The online free-streaming music market has been everything but quiet: with global competitors like Spotify, Grooveshark, Soundcloud, 8tracks, YouTube, Apple’s iTunes Radio and Pandora (which have all been looming in the top 50 in various iTunes Stores), it’s no wonder local player, Moov, feels threatened.
Earlier this month, the PCCW-owned service of eight years launched a branding campaign – dubbed Moov – Stand by Music – that sees a few indie bands strutting to the same tune while a few celebrities cheer for them on the sidelines.
So unlike its prior functional campaigns, co-founder and director of The Bread Digital Eddie Ngan (the creative agency in charge of the campaign) said the thematic campaign serves to emphasise Moov’s market position by making the link between music and local culture.
“We want the audience to see that music is very much a big part of our culture, which is best shown by the local indie bands whose passion is often neglected by the public,” he said, though he added that the music service doesn’t currently provide a hub for indie bands.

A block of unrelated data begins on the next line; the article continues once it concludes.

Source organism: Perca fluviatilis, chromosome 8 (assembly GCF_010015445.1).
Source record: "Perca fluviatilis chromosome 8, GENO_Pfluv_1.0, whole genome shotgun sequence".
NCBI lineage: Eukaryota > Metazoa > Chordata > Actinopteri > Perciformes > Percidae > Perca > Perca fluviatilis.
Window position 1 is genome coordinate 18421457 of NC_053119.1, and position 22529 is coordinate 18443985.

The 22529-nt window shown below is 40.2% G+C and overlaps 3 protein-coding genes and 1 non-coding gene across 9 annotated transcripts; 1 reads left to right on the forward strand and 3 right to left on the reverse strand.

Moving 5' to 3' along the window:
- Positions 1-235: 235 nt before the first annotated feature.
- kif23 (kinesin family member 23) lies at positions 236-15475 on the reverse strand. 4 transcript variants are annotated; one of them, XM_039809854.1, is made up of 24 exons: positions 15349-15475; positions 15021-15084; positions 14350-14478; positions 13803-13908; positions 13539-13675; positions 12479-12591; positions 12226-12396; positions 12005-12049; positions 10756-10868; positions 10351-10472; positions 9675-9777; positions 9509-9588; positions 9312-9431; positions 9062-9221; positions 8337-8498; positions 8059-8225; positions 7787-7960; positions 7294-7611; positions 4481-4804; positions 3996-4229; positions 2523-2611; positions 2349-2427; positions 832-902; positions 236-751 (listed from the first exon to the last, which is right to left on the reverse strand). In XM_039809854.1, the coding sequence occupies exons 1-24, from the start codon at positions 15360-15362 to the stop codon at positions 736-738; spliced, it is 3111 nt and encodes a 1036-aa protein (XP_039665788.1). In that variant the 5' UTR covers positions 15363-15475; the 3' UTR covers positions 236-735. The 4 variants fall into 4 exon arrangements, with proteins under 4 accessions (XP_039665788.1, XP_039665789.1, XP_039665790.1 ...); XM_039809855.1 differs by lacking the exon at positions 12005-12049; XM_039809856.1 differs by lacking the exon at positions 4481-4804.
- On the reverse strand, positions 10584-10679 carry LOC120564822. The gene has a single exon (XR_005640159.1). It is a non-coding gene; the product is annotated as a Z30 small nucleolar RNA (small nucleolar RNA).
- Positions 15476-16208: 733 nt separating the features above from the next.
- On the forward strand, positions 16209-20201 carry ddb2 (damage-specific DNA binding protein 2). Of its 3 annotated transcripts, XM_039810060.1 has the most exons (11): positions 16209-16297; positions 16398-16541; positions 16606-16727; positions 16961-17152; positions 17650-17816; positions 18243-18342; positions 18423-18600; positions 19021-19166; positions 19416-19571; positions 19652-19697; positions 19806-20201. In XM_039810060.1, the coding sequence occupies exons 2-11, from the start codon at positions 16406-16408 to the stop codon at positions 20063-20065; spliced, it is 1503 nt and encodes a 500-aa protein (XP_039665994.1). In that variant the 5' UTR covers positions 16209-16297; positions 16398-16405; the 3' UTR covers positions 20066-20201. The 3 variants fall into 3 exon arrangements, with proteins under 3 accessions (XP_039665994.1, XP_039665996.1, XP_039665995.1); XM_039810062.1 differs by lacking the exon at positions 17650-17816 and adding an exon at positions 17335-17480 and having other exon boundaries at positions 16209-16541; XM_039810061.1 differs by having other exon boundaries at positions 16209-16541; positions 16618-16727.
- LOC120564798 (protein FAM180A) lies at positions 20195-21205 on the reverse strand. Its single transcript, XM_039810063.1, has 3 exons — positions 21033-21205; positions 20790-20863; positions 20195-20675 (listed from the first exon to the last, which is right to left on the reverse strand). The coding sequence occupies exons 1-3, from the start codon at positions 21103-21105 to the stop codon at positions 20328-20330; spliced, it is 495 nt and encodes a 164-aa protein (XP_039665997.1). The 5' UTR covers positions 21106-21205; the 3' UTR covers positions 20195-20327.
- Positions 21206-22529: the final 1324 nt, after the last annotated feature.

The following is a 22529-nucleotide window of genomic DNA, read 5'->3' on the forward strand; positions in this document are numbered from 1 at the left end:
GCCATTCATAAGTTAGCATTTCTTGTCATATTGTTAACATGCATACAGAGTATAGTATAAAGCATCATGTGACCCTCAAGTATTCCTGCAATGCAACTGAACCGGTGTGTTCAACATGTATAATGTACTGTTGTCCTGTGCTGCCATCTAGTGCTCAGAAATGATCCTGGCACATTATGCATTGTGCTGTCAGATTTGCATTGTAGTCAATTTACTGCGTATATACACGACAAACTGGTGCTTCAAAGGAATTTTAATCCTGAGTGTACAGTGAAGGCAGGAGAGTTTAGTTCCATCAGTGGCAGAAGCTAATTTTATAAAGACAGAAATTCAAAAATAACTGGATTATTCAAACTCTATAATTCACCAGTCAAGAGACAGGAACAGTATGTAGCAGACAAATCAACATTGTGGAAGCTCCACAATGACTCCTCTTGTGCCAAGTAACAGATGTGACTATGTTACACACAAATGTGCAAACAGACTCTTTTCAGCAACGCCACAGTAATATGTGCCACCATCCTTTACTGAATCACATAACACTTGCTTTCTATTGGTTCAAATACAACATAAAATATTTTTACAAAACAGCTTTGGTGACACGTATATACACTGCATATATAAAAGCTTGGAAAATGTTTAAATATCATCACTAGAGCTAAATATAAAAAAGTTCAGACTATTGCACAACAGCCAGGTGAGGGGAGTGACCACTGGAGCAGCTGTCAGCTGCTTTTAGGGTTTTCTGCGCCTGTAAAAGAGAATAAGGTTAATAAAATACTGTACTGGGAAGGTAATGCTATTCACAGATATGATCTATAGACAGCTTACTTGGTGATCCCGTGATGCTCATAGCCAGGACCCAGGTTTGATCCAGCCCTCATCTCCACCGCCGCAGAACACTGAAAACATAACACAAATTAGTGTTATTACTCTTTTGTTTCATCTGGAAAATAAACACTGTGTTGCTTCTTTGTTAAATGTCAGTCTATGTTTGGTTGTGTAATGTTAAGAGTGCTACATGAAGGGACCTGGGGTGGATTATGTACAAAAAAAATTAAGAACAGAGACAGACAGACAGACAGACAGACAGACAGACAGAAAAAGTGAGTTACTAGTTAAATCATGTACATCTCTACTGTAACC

“In these few years, Moov has been relatively quiet in terms of advertising and has been mainly focusing on technical promotions like our HD music or HD music videos on the smart phone and computer: but now, we want to reinstate our strength in offering local Hong Kong music.”
However, Ngan said that his and Moov’s biggest challenge isn’t competitors – who they believe don’t offer as much Chinese music as they do; rather, it’s conveying an intangible service as a concrete brand.
“Yes, we’re selling music; but it’s not an actual physical product, which is why the cultural link is so important in this push,” he said. “The consumer insight is the trend to go back to the pure appreciation of music.”
The campaign was put in out-of-home TVs, television, Facebook and YouTube.